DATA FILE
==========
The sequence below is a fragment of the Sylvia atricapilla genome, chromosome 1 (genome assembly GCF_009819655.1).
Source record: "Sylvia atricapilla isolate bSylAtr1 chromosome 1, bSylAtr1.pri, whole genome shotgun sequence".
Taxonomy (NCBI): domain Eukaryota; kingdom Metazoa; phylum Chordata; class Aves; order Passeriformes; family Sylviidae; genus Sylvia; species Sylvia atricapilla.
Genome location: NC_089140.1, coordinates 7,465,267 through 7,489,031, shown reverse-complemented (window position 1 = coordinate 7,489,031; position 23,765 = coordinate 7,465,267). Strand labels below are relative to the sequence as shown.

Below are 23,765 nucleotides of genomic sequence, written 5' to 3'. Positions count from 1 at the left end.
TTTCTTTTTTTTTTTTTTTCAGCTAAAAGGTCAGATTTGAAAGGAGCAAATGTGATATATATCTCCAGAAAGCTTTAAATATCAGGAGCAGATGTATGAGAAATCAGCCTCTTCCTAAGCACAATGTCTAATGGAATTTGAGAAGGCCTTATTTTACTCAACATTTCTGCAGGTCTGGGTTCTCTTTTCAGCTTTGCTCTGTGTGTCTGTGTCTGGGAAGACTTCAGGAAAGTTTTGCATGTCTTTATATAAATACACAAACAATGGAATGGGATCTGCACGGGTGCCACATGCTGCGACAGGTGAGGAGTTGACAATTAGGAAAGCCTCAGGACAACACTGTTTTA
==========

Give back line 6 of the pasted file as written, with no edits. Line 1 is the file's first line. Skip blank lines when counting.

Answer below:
TTTCTTTTTTTTTTTTTTTCAGCTAAAAGGTCAGATTTGAAAGGAGCAAATGTGATATATATCTCCAGAAAGCTTTAAATATCAGGAGCAGATGTATGAGAAATCAGCCTCTTCCTAAGCACAATGTCTAATGGAATTTGAGAAGGCCTTATTTTACTCAACATTTCTGCAGGTCTGGGTTCTCTTTTCAGCTTTGCTCTGTGTGTCTGTGTCTGGGAAGACTTCAGGAAAGTTTTGCATGTCTTTATATAAATACACAAACAATGGAATGGGATCTGCACGGGTGCCACATGCTGCGACAGGTGAGGAGTTGACAATTAGGAAAGCCTCAGGACAACACTGTTTTA